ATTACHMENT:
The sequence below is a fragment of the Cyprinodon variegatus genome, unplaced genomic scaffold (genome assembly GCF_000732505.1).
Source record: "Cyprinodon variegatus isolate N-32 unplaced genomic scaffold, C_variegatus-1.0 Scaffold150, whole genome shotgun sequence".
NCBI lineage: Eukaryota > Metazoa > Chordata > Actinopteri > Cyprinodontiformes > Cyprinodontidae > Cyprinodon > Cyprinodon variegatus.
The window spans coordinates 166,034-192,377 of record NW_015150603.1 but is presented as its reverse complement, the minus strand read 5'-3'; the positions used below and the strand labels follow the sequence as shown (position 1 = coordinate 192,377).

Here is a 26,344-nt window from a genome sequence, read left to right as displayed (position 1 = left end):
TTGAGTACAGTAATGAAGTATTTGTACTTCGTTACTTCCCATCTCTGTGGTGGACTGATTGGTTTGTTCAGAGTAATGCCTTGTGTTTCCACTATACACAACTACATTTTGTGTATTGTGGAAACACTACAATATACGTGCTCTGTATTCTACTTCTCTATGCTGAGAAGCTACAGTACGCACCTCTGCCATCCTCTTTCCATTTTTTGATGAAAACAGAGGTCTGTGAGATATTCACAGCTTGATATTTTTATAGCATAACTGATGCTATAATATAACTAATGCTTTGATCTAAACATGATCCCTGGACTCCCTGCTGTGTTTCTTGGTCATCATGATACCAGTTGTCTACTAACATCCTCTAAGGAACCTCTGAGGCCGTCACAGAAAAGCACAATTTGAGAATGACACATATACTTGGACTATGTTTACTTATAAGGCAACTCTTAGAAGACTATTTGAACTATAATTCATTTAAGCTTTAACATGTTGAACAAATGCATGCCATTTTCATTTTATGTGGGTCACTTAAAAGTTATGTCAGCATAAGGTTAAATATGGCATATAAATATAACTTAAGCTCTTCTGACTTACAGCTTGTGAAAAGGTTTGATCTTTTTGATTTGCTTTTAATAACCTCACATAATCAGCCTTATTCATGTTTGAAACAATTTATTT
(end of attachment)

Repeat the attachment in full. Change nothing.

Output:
The sequence below is a fragment of the Cyprinodon variegatus genome, unplaced genomic scaffold (genome assembly GCF_000732505.1).
Source record: "Cyprinodon variegatus isolate N-32 unplaced genomic scaffold, C_variegatus-1.0 Scaffold150, whole genome shotgun sequence".
NCBI lineage: Eukaryota > Metazoa > Chordata > Actinopteri > Cyprinodontiformes > Cyprinodontidae > Cyprinodon > Cyprinodon variegatus.
The window spans coordinates 166,034-192,377 of record NW_015150603.1 but is presented as its reverse complement, the minus strand read 5'-3'; the positions used below and the strand labels follow the sequence as shown (position 1 = coordinate 192,377).

Here is a 26,344-nt window from a genome sequence, read left to right as displayed (position 1 = left end):
TTGAGTACAGTAATGAAGTATTTGTACTTCGTTACTTCCCATCTCTGTGGTGGACTGATTGGTTTGTTCAGAGTAATGCCTTGTGTTTCCACTATACACAACTACATTTTGTGTATTGTGGAAACACTACAATATACGTGCTCTGTATTCTACTTCTCTATGCTGAGAAGCTACAGTACGCACCTCTGCCATCCTCTTTCCATTTTTTGATGAAAACAGAGGTCTGTGAGATATTCACAGCTTGATATTTTTATAGCATAACTGATGCTATAATATAACTAATGCTTTGATCTAAACATGATCCCTGGACTCCCTGCTGTGTTTCTTGGTCATCATGATACCAGTTGTCTACTAACATCCTCTAAGGAACCTCTGAGGCCGTCACAGAAAAGCACAATTTGAGAATGACACATATACTTGGACTATGTTTACTTATAAGGCAACTCTTAGAAGACTATTTGAACTATAATTCATTTAAGCTTTAACATGTTGAACAAATGCATGCCATTTTCATTTTATGTGGGTCACTTAAAAGTTATGTCAGCATAAGGTTAAATATGGCATATAAATATAACTTAAGCTCTTCTGACTTACAGCTTGTGAAAAGGTTTGATCTTTTTGATTTGCTTTTAATAACCTCACATAATCAGCCTTATTCATGTTTGAAACAATTTATTT